Yes, you can sign up for health care | Nov. 1, editorial
Unified effort needed on health
Thank you for your terrific coverage of the enrollment period for the Affordable Care Act. There has been so much misinformation and such a lack of transparency about the realities. I have not seen much discussion of the facts anyplace but your paper. I hope that people who read the Tampa Bay Times will help get the word out to their friends and family that they need to act quickly to review their health coverage and make any changes they want for the upcoming year.
You are correct when you state that the ACA is not a perfect law. I don't think anyone, least of all Barack Obama whose name is on it, would disagree. But it was the best that could be worked out at the time. Obviously, health care in this country is a critical issue and one that needs to be addressed. The only way to do that is for both sides to come together and listen to experts and citizens to create something that covers everyone and reduces costs for the country.
I, and many other people, believe that moving to single-payer universal health care would solve most of the issues with our current collection of health care systems. We need to keep the pressure on our elected representatives to stop their bickering and their attempts to sabotage the current, imperfect, system. They need to work on behalf of all Americans to provide a truly universal, comprehensive health care program.
Jenni Casale, Palmetto
Fair Obamacare deal | Oct. 20, editorial
A bipartisan step forward
The recent announcement of bipartisan legislation to help stabilize the health insurance markets, while also providing protection for pre-existing conditions, is an important step forward in the ongoing health care debate. We applaud Sens. Lamar Alexander and Patty Murray for their leadership on the issue and strongly encourage Sen. Marco Rubio to co-sponsor this bill.
It is imperative that the health insurance markets are stabilized while also ensuring quality health insurance is affordable and available to all. Additionally, as the proposal makes its way through the legislative process, we call on Rubio to protect the thousands in Florida suffering from lung diseases such as asthma and emphysema by protecting pre-existing condition coverage.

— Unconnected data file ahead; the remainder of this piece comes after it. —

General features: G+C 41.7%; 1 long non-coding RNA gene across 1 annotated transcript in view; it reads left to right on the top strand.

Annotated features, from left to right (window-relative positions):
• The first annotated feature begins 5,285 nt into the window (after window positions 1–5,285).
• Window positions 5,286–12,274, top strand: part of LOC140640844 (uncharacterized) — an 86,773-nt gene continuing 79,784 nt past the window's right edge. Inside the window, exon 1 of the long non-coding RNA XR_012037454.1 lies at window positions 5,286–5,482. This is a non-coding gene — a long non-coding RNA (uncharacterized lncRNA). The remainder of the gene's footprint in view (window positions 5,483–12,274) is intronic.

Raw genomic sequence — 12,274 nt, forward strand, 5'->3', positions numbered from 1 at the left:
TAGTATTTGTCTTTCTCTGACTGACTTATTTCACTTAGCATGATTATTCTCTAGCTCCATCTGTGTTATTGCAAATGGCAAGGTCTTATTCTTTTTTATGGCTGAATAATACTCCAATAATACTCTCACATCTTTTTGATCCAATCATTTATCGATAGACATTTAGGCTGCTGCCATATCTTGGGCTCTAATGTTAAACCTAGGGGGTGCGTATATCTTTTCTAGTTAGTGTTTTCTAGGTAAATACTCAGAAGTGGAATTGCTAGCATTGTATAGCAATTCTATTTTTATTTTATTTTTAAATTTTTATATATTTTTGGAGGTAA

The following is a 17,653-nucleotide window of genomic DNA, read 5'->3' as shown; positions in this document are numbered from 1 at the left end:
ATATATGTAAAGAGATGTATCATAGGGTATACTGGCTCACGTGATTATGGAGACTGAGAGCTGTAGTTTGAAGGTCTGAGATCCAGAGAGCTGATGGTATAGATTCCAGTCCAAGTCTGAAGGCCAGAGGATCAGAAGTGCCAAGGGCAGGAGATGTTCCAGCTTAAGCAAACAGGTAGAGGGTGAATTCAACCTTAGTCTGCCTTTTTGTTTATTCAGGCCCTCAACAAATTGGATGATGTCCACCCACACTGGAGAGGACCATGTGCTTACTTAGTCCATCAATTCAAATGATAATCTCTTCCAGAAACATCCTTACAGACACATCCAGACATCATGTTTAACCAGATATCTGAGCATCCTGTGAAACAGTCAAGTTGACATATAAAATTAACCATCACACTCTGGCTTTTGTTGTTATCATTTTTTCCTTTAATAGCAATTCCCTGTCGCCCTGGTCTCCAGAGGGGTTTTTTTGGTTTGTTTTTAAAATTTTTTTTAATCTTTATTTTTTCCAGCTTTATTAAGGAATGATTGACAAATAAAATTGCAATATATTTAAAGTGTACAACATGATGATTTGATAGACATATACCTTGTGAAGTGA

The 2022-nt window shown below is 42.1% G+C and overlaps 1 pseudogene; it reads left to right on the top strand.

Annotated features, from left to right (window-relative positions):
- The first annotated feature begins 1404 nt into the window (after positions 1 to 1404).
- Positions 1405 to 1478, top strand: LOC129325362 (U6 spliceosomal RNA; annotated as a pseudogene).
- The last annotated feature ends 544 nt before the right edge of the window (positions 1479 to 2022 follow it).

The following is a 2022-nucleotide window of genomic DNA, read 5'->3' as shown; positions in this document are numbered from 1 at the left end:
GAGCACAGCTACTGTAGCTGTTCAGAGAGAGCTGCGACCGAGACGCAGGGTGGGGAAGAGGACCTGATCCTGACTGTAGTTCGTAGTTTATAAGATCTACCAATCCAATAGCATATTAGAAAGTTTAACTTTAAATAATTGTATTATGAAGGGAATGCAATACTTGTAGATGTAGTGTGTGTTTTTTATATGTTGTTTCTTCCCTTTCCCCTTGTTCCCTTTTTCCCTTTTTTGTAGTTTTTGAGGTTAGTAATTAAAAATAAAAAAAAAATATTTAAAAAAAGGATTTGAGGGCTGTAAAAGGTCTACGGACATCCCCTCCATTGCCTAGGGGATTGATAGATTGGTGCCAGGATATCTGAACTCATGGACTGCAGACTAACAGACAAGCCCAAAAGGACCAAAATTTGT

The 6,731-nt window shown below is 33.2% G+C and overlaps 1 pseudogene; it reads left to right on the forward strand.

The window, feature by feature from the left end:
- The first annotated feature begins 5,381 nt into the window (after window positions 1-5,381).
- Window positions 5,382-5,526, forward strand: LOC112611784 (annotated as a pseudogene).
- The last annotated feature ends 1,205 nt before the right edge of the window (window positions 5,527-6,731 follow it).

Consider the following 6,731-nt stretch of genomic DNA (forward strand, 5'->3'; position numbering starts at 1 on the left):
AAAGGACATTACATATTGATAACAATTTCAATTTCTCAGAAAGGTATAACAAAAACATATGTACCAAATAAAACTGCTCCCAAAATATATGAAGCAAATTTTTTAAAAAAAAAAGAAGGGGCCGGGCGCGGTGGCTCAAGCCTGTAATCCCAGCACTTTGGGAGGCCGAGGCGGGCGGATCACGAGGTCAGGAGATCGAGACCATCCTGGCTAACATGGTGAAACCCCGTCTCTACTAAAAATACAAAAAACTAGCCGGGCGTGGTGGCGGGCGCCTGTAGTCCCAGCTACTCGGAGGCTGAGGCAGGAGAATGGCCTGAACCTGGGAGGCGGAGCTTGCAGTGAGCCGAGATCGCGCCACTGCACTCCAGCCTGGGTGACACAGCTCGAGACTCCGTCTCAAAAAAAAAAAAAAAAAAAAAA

The American Lung Association supports this effort and looks forward to working with Rubio to ensure that all Floridians have affordable, quality health insurance.
Martha Bogdan, executive vice president, Southeast region, American Lung Association, Jacksonville
Suspect to receive mental evaluation Oct. 31
Waste of time and money
How much has the state spent (wasted) in the past decade gathering evidence to charge Steven Lorenzo with murder? And how much more will it spend (waste) to try a 58-year-old man already serving a 200-year federal prison sentence (where he will die), all for the opportunity to kill him (maybe) after he spends 10-15 years on death row while the state spends (wastes) more money on his appeals?
Bruce Lowitt, Oldsmar
Trump threatens NBC over 'fake' story Oct. 13
The importance of the press
Five hundred years ago, Martin Luther posted his 95 theses (issues) on the church door in Wittenberg, Germany, outlining his problems with the Catholic Church. The church had lost its focus and Luther wanted to get it back on track. Seventeen years earlier, a similar individual was burned at the stake. The difference for Luther was the Gutenberg printing press, which allowed him to disseminate his positions to the German people. This led to the Reformation, which impacts most Christians even today.
This shows the power of the press. Today the free press continues to operate to keep corruption and the like at bay. Now we deal with the government rather than the church, but the effect is the same. Without a free press, corruption would be rampant. So when President Donald Trump speaks about revoking the license of certain media, that should concern all people. We need to treasure our free press.
Paul Riffel, Lutz
Plan gives private schools state cash | Nov. 1
Support public schools
Marva Johnson, state Board of Education chair, wants to give state money to private and religious schools because students' individual learning needs are not completely met and accommodated at their zoned public schools. But the reason for this lack of accommodation is the state's lack of funding these programs in the public schools.
There used to be special programs in the public schools that were designed to improve education for students with special needs, short- or long-range. A little over 20 years ago our Legislature gradually began reducing this funding for programs and personnel to meet needs and make accommodations. Now they want to give extra money to private and religious schools.
Why not give full funding to public schools? Is it because some of these legislators have a financial stake in these organizations?
Rita Nelson, Hudson